Partly in an effort to support her husband and partly because she did need to believe this was a worthy war, Roxana knew she didn’t want to allow the focus of the discussion to shift in this direction and said with a smile and in what she hoped was a peaceful tone, “Yes, Lettie, be that as it may—and I have seen some reports of these things in the Boston papers—but I still think any conflict has to be about saving the poor slaves. For many years, Joseph and I have been devoting all our energies and our prayers to supporting the abolitionist cause and see nothing to be so significant as ending this dreadful institution. All I can say, along with Joseph, is hallelujah!”

        Lettie apparently saw herself to be challenged by what Roxana had hoped would seem a reasonable statement and raised her head a bit higher to say even a little more forcefully, “Yes, of course, hallelujah. But honestly, from listening to my husband and his associates, I think this war is really all about their wanting to get cotton at a lower price! I see them to have no interest whatsoever in freeing the labor force that provides them with the cotton that supplies their mills!”

       Roxana was a little taken aback. She wondered what rules of social propriety Lettie had learned in Boston as she bit her tongue and waited to see if Lettie would moderate her approach and remember that it was not Christian to contradict so blatantly, or ladylike to speak so forcefully. As Lettie didn’t say anything else immediately and lowered her head a bit, Roxana guessed she was remembering these things as well. She was glad Joseph remained silent and chose not to join in the fray. She was a little dismayed, however, to note that neither he nor Sam appeared irritated, but rather seemed to be looking at Lettie with the sort of indulgent fondness one might direct toward an adorably precocious child.       

       Sam shook his head a bit then, as if returning to business, and spoke up next. Apparently thinking a change of topic was in order, he said, “All I can hope is that this won’t set back any of the work the boys and I have done to make my farm profitable. God knows what disordered times this might bring!”

       Tabitha reached out to grasp her husband’s hand as she said, “And, yes, the boys—Matt is nearly seventeen and Frank is fifteen. Oh, Lord, I couldn’t bear it if this lasted long enough that they become old enough to go off to war—I do hope that would be at least eighteen! I’m afraid it might be impossible to persuade them not to. I pray you are right, Joseph, that this won’t last long . . .” She took her hand back from her husband to clasp it with the other in prayer as she bent over with intense energy, apparently making the same petition directly to the Lord.

       Roxana knew she knew so little and had so many things she would have to learn about this new world they had entered. As she looked around, her own eyes feeling full, she noted that all whose heads were not also bowed in prayer had eyes glistening with unshed tears. She reached out to Joseph on one side and Lettie on the other and took each of their hands while they all sat together, the children’s “war” still echoing in the background, as they all realized in their own ways that nothing from this point on could possibly remain the same.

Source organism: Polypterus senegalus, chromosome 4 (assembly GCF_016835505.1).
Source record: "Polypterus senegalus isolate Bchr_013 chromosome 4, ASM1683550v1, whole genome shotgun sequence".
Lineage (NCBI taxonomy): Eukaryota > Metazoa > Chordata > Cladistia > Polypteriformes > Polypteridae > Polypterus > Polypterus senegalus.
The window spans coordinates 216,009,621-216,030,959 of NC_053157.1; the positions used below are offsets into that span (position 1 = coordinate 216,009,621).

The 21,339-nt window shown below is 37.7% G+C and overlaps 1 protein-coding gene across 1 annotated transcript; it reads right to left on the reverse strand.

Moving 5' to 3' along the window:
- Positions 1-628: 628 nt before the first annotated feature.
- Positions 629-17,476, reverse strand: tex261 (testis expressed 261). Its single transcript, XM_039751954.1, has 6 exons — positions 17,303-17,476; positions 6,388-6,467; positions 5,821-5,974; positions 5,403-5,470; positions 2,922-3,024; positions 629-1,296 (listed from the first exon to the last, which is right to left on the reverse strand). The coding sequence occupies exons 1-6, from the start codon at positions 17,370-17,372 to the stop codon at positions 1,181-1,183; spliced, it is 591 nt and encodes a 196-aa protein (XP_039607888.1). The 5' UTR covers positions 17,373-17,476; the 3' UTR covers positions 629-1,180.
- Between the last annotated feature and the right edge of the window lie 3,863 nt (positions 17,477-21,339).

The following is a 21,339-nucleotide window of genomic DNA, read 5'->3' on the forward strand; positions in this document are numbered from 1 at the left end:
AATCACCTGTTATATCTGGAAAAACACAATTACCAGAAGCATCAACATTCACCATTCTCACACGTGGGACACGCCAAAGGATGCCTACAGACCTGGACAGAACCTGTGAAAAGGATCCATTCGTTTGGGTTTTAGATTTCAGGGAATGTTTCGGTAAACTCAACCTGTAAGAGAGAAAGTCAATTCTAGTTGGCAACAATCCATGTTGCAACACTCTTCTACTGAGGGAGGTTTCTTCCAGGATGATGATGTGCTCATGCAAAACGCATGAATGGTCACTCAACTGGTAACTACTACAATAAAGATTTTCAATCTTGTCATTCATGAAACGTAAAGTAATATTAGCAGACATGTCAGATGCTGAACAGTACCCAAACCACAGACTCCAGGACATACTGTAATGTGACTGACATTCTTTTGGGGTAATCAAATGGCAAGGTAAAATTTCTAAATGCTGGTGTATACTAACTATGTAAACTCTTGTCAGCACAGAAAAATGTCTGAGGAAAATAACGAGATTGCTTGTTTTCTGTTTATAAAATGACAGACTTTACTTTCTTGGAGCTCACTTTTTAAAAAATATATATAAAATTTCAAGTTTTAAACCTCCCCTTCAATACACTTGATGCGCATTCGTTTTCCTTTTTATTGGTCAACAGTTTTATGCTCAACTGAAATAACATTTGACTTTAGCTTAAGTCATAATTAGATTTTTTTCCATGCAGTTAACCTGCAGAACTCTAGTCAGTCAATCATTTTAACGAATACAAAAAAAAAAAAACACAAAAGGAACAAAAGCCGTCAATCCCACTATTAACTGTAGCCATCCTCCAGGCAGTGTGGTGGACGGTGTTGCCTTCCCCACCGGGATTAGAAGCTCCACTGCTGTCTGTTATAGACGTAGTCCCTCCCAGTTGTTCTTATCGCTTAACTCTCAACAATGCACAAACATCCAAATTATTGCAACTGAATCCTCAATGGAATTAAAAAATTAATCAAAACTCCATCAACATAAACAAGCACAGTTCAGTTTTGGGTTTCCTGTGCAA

If you would like to read the rest of the story, take a look at Year of Disunion: A Novel of the Dawn of the American Civil War.  This selection is taken from this novel. It is now available on Amazon in paperback and Kindle formats.  http://www.amazon.com/Year-Disunion-Novel-American-Civil/dp/1456586114/ref=sr_1_1?ie=UTF8&qid=1300588219&sr=8-1

Posted in Sesquicentennial Events, Social History, Uncategorized, Year of Disunion Exerpt

Most Useful Books on the American Civil War – Listmania

Listmania List: Most Useful Books on the American Civil War I have cataloged (with comments) some of the books I have found most valuable in my over twenty years of studying the Civil War era.  Please feel free to make any suggestions for additions to this list by adding comments to this blog. I will happily add valuable suggestions to the list along with your name and your recommendation ( 400 characters allowed).

List: http://www.amazon.com/lm/R2UB1GUJKFQ2DA/ref=cm_lm_pthnk_view?ie=UTF8&lm_bb=

I introduce the list in this way:  As I wrote Year of Disunion, I found myself consulting certain resources over and over again. In recent years, the Internet has also been invaluable, but I continue to rely on these books. Year of Disunion set in 1861, so the resources tend toward the beginning of the war. But, now, as I begin Volume II, Year of Atonement, set in 1862, I’ll be adding some new resources that treat some of the new areas I plan to explore including: the war in Charleston, SC; early settlements in Boulder, CO; slaves escaping to Canada and settling there.

This is just a start . . . they are simply in order of how quickly they came to mind, and how quickly I found them on my bookshelves. I am scanning my bookshelf and see many more . . . I’ll keep adding as I use them and/or remember them being useful.

As I get suggestions, I will add to this intro to explain that it is becoming a communal shared list based on posts to my blog.

Posted in Social History, Uncategorized | 5 Comments